Tuesday, June 22, 2010.
Timing is everything, and that’s what player-run practices are for. Through all the utter chaos of the past three weeks, Boise State’s PRPs have been quietly rolling. That’s where players gather “voluntarily” in the summer—for years the Broncos’ attendance has been virtually 100 percent—and go through drills on their own without the benefit of a coaching staff’s watchful eyes. Coaches aren’t allowed to be involved this time of year; only Boise State strength and conditioning coach Tim Socha can oversee workouts. But Bronco players will point to PRPs as a key to their 122 wins in the past 11 years. That’s where the team’s chemistry has been consummated and timing has been perfected.
Did I mention timing? Take quarterback Kellen Moore and his receivers, for example. They can never practice that enough. Onlookers will forever point at the first play from scrimmage at the Tostitos Fiesta Bowl last January. Moore overthrew a wide-open Titus Young on what would have been a touchdown. And how big would that have been, considering what a defensive struggle the game ended up being? You can attribute the misfire to Kellen being amped up, but timing would have helped. As experienced as Young is—and as savvy as Moore is—keep in mind that the duo missed 10 games (and 14 weeks of practice including bowl prep) together due to Young’s suspension during his sophomore year.
It’s hard to imagine Moore’s timing with Austin Pettis getting any better. But Pettis, now healthy after that lower leg fracture suffered against Nevada last November, is shaking off the rust in the PRPs. Moore’s been throwing to younger brother Kirby since he could hold a football, but Kirby’s getting his groove back after missing the spring. Kellen’s working on route communication with Tyler Shoemaker, Mitch Burroughs and Chris Potter. But perhaps the most exciting thing for the WAC Player of the Year is the one-on-one time he’s getting with the freshmen “Bambis” (as coach Chris Petersen calls them), Aaron Burks and Geraldo Hiwat. This summer’s PRPs are invaluable.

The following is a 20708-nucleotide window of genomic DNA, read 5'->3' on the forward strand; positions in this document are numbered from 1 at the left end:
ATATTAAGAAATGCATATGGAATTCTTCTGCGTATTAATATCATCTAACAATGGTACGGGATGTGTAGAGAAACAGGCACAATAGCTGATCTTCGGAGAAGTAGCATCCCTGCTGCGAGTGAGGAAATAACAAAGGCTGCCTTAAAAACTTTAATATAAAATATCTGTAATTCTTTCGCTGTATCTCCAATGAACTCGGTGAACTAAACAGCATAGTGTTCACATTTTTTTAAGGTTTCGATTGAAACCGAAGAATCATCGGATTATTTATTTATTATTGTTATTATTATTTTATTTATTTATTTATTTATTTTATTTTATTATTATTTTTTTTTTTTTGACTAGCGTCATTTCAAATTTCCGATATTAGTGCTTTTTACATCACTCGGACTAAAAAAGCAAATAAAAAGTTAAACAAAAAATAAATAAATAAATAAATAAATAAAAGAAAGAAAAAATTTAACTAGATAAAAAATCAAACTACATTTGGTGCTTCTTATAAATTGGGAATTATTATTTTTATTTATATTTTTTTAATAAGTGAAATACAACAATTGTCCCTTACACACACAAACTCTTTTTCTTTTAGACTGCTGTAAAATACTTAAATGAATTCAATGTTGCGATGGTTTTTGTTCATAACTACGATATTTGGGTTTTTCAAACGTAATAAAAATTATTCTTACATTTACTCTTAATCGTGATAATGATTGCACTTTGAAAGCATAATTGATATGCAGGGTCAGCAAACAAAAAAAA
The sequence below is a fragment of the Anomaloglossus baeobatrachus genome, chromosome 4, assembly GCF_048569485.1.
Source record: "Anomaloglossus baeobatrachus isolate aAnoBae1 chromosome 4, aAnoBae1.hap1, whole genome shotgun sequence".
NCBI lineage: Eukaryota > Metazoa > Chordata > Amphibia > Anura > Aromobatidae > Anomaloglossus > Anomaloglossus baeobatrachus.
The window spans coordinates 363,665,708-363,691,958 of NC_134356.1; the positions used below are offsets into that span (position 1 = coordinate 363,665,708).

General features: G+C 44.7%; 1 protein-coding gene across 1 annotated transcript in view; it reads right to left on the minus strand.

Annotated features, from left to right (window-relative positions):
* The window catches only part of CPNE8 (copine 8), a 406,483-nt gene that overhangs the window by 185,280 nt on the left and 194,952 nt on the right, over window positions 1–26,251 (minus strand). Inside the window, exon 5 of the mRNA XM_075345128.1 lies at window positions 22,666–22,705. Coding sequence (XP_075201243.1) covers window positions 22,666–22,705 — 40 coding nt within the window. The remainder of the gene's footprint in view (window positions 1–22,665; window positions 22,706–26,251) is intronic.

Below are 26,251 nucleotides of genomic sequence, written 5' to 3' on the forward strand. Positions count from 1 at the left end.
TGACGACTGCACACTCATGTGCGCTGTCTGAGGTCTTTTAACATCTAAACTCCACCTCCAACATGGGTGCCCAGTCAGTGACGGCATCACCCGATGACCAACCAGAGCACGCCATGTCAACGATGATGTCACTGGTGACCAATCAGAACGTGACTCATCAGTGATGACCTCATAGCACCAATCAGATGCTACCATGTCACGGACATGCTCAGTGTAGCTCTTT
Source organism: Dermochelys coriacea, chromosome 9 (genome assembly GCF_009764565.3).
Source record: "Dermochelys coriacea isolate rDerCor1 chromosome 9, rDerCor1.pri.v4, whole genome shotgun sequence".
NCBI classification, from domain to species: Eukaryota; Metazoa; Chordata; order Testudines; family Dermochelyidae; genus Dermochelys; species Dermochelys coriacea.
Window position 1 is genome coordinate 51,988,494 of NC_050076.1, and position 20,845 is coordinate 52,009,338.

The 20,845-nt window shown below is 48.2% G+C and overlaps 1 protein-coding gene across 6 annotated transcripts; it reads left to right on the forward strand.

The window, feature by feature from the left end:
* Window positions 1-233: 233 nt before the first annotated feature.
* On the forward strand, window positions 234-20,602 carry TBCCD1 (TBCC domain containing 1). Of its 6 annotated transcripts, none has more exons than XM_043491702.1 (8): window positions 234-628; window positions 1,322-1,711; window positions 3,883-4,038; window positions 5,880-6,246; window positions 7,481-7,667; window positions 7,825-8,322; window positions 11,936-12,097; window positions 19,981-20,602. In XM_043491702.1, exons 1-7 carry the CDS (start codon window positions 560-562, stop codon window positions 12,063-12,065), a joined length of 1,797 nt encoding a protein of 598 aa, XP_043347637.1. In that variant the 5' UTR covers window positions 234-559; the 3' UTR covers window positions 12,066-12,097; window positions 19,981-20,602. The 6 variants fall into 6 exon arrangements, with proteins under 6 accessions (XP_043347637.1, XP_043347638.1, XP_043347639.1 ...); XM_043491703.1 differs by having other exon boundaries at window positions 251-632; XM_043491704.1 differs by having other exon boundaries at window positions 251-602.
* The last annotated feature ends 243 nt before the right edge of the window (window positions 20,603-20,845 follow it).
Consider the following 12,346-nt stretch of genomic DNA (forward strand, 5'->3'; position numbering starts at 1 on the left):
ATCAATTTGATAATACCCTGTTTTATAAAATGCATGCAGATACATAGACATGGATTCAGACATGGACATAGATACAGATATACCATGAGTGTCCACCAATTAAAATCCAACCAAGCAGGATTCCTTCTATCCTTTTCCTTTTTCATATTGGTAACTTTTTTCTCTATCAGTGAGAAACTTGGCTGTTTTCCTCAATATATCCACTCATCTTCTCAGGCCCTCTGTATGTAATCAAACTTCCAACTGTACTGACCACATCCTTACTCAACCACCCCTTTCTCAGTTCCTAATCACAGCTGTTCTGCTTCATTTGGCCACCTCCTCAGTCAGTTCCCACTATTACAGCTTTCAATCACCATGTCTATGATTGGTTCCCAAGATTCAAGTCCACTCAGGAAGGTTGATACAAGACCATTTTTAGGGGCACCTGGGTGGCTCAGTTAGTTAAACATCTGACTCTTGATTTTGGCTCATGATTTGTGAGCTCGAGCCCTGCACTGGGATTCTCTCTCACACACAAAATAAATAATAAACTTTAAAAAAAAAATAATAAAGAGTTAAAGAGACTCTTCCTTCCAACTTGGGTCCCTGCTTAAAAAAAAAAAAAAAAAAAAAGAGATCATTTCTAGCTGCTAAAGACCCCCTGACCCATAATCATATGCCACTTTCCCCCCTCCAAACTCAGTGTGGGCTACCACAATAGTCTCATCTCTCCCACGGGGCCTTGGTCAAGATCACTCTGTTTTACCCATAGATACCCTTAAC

Watch list season continues, and Boise State has added to a couple of them. Offensive lineman Nate Potter has been named to the Outland Trophy watch list, which goes to the nation’s top interior lineman. It’s yet another huge step for the Timberline High grad who had a spotty start to his career but exploded to first-team All-WAC status as a sophomore. And Bronco defensive end Ryan Winterswyk is on the watch list for the Bronco Nagurski Award, honoring the top defensive player in the country. Winterswyk is one of those great Boise State development stories. He was a walk-on safety in 2006—now he’s the two-time first-team All-WAC anchor of the Bronco defensive line.
There are two routes former Oregon quarterback Jeremiah Masoli could take after being dismissed by the Ducks. And boy are they different routes. Various reports have Utah State interested in taking on the shamed quarterback, although there’s no word on whether the interest is mutual. Masoli wouldn’t be eligible for the Aggies until 2011. But he is also said to be considering an application into the NFL Supplemental Draft on July 15. That sounds more likely.